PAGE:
Today, we observe the 28th anniversary of the Chinese government’s arbitrary detention and subsequent enforced disappearance of the 11th Panchen Lama Jetsun Tenzin Gedhun Yeshi Trinley Phuntsok Pal Sangpo, widely recognised by his lay name Gedhun Choekyi Nyima, who turned 34 last month.
On 17 May 1995, the then six-year old Panchen Lama and his family members were forcibly removed from their home in Lhari (Ch: Jiali) County, Nagchu Prefecture, Tibet Autonomous Region. Only three days earlier, His Holiness the Dalai Lama had recognised the six year old boy as the reincarnation of the previous 10th Panchen Lama.
“The unknown condition and whereabouts of the 11th Panchen Lama, despite sustained advocacy and campaigns from the international community for more than 28 years, attests to the Chinese government’s direct involvement in the enforced disappearance of one of the foremost Tibetan spiritual leaders,” said Ngawang Lungtok, researcher at TCHRD.
“The Chinese government’s consistent failure to provide any verifiable information to ascertain the Panchen Lama’s whereabouts and wellbeing is deeply troubling and yet revealing of the brutality and inhumanity that define the regime in Beijing.”
The Panchen Rinpoche holds a significant position among the spiritual teachers of Tibetan Buddhism. His unwarranted captivity and outright denial of any visibility to his devout followers, all of whom hold him in the highest regard and reverence, constitute a flagrant violation of the fundamental right to freedom of religion and belief.
The crime of enforced disappearance is a heinous act that infringes upon numerous rights, including the right to liberty, security, and protection against torture or other cruel, inhuman, or degrading treatment or punishment. Like torture, there is no justification whatsoever that can be invoked in favour of enforced disappearance.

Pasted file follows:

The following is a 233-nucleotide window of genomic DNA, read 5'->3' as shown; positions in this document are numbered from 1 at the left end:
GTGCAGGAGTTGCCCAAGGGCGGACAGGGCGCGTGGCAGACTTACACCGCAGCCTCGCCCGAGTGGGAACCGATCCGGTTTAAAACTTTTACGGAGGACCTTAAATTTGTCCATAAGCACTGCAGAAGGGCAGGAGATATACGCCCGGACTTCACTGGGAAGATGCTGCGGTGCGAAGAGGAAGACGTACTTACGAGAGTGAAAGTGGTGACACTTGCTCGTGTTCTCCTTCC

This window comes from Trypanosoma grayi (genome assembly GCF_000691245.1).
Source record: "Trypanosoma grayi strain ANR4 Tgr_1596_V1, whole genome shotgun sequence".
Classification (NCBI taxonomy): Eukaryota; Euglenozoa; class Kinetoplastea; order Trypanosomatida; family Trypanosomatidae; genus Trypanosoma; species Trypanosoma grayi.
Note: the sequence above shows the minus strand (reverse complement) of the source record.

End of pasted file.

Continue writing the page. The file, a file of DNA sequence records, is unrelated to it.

As a permanent member of the UN Security Council and the self-proclaimed leader of the developing world, China has neither signed nor ratified the International Convention for the Protection of All Persons from Enforced Disappearance or ratified the International Covenant on Civil and Political Rights. It has invariably failed to report to the UN treaty bodies on implementing the human rights treaties it had ratified, including the Convention against Torture and Other Cruel, Inhuman or Degrading Treatment or Punishment and the Convention on the Rights of the Child.
Regardless of Chinese intransigence, the international community has demonstrated invariable determination and commitment to continue advocating for the release of Panchen Lama and his family members. Last month, a group of 30 Spanish senators called on the Chinese government to “immediately provide proof of life and a justification for the whereabouts of Gedhun Choekyi Nyima and his well being”. The senators representing various Spanish political parties are part of an alliance formed recently to “garner concrete support for the resumption of substantive dialogue between the Chinese leadership and His Holiness the Dalai Lama’s representatives to ensure genuine and meaningful autonomy for the Tibetan people.”
TCHRD reiterates its call to the Chinese government to immediately and unconditionally release the Panchen Lama, his family members, and all the Tibetan political prisoners. Without ensuring the Tibetan people’s fundamental human rights, including their right to freedom of belief and religion, Chinese authorities can never hope to win the hearts and minds of Tibetans, let alone earn any legitimacy for its repressive policies and campaigns in Tibet.